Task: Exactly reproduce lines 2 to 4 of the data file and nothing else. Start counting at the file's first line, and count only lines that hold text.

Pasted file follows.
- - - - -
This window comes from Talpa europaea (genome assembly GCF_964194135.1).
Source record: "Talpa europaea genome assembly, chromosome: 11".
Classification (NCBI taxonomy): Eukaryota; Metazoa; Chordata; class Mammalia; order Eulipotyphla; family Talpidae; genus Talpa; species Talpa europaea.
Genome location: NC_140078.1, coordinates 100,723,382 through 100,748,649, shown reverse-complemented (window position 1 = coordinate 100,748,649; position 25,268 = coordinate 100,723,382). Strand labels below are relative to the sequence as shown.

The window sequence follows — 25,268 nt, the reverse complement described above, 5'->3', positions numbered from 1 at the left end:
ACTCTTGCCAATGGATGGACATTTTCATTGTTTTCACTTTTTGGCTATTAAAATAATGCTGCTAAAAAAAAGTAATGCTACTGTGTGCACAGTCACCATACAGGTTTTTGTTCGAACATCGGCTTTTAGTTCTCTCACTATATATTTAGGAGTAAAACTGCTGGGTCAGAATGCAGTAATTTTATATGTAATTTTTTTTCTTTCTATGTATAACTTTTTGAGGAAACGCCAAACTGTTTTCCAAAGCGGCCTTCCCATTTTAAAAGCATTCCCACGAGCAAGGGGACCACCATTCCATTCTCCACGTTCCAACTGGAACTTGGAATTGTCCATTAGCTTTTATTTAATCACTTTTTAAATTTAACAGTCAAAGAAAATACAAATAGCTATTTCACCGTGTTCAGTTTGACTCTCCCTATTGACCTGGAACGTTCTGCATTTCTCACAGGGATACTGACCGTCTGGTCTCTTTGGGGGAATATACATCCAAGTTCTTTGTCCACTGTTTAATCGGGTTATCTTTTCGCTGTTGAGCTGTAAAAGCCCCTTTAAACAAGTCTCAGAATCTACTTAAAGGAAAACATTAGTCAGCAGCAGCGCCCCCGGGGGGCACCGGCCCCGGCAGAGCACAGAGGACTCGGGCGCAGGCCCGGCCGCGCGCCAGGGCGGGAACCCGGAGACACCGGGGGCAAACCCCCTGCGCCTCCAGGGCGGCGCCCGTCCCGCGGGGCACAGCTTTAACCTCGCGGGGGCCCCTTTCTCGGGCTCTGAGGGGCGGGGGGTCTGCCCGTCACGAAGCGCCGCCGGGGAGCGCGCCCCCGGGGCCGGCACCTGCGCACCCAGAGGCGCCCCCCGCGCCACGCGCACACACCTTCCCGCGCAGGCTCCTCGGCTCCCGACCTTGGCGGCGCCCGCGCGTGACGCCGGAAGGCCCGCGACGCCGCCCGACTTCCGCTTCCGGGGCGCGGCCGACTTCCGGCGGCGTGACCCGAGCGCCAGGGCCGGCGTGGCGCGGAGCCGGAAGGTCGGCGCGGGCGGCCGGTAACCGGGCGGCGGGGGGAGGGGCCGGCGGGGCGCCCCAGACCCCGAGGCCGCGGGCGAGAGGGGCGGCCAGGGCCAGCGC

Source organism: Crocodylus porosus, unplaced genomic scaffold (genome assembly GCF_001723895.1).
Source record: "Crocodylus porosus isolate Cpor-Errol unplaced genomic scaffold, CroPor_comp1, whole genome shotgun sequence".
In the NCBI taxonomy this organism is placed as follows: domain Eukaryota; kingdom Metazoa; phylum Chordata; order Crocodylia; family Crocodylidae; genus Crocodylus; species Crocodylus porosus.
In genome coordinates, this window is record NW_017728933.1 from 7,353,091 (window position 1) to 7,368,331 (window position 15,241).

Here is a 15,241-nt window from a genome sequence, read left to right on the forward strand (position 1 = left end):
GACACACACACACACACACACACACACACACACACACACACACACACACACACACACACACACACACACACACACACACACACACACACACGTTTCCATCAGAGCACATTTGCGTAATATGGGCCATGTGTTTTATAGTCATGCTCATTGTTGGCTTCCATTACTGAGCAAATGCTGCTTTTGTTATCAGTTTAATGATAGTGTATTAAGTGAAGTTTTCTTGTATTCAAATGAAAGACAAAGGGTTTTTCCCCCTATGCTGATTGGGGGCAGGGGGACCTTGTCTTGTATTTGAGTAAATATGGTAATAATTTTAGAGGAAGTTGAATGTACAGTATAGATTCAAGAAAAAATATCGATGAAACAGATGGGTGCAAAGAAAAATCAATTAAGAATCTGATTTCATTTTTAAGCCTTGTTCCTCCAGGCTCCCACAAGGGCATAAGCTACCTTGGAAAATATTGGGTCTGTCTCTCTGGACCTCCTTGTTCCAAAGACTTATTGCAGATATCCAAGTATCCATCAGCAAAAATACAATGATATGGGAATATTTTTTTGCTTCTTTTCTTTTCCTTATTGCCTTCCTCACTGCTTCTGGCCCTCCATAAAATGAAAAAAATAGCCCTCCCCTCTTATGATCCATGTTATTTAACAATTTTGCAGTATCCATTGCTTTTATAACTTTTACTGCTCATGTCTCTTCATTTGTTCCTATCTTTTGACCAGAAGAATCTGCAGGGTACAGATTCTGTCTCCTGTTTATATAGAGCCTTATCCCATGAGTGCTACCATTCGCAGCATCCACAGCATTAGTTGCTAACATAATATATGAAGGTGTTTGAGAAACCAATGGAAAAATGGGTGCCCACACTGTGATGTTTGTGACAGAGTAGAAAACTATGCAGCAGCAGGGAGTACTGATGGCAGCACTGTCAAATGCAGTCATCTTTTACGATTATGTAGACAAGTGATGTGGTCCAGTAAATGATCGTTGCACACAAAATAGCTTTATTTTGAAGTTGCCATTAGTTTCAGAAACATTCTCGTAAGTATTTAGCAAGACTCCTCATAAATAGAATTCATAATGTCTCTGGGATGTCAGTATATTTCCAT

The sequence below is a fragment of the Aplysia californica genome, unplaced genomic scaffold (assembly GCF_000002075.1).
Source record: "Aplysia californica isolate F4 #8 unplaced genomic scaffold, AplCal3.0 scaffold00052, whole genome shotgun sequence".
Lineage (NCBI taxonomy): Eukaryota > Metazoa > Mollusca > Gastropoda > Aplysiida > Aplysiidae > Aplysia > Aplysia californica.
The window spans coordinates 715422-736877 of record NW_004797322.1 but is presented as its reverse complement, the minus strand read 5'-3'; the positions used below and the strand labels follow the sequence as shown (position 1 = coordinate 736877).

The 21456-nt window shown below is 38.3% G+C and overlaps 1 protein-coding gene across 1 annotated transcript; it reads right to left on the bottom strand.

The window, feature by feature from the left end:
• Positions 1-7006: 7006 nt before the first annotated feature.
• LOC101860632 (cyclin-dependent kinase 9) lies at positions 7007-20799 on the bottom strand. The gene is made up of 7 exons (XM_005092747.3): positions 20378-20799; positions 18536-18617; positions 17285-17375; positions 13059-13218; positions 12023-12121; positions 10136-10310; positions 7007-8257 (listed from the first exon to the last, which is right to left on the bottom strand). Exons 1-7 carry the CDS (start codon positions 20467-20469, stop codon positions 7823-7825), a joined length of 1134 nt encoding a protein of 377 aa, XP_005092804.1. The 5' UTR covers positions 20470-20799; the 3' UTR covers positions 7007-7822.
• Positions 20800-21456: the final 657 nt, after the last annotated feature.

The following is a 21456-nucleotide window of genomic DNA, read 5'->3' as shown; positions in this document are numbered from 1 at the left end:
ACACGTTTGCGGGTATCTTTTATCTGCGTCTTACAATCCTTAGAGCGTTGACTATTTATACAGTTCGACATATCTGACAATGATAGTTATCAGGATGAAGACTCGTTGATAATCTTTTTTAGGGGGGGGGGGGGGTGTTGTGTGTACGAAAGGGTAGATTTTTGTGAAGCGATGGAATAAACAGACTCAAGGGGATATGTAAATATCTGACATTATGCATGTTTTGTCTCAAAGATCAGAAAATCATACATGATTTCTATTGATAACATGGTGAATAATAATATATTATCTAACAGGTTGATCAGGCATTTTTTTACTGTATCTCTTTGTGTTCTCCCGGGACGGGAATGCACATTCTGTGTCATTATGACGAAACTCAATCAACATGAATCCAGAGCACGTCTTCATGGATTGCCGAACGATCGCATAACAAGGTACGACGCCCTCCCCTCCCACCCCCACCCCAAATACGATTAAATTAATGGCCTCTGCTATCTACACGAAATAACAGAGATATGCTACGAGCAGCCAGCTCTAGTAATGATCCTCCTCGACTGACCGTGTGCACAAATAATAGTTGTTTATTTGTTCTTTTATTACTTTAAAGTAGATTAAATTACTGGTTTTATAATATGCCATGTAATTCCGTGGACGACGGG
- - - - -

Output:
Source record: "Talpa europaea genome assembly, chromosome: 11".
Classification (NCBI taxonomy): Eukaryota; Metazoa; Chordata; class Mammalia; order Eulipotyphla; family Talpidae; genus Talpa; species Talpa europaea.
Genome location: NC_140078.1, coordinates 100,723,382 through 100,748,649, shown reverse-complemented (window position 1 = coordinate 100,748,649; position 25,268 = coordinate 100,723,382). Strand labels below are relative to the sequence as shown.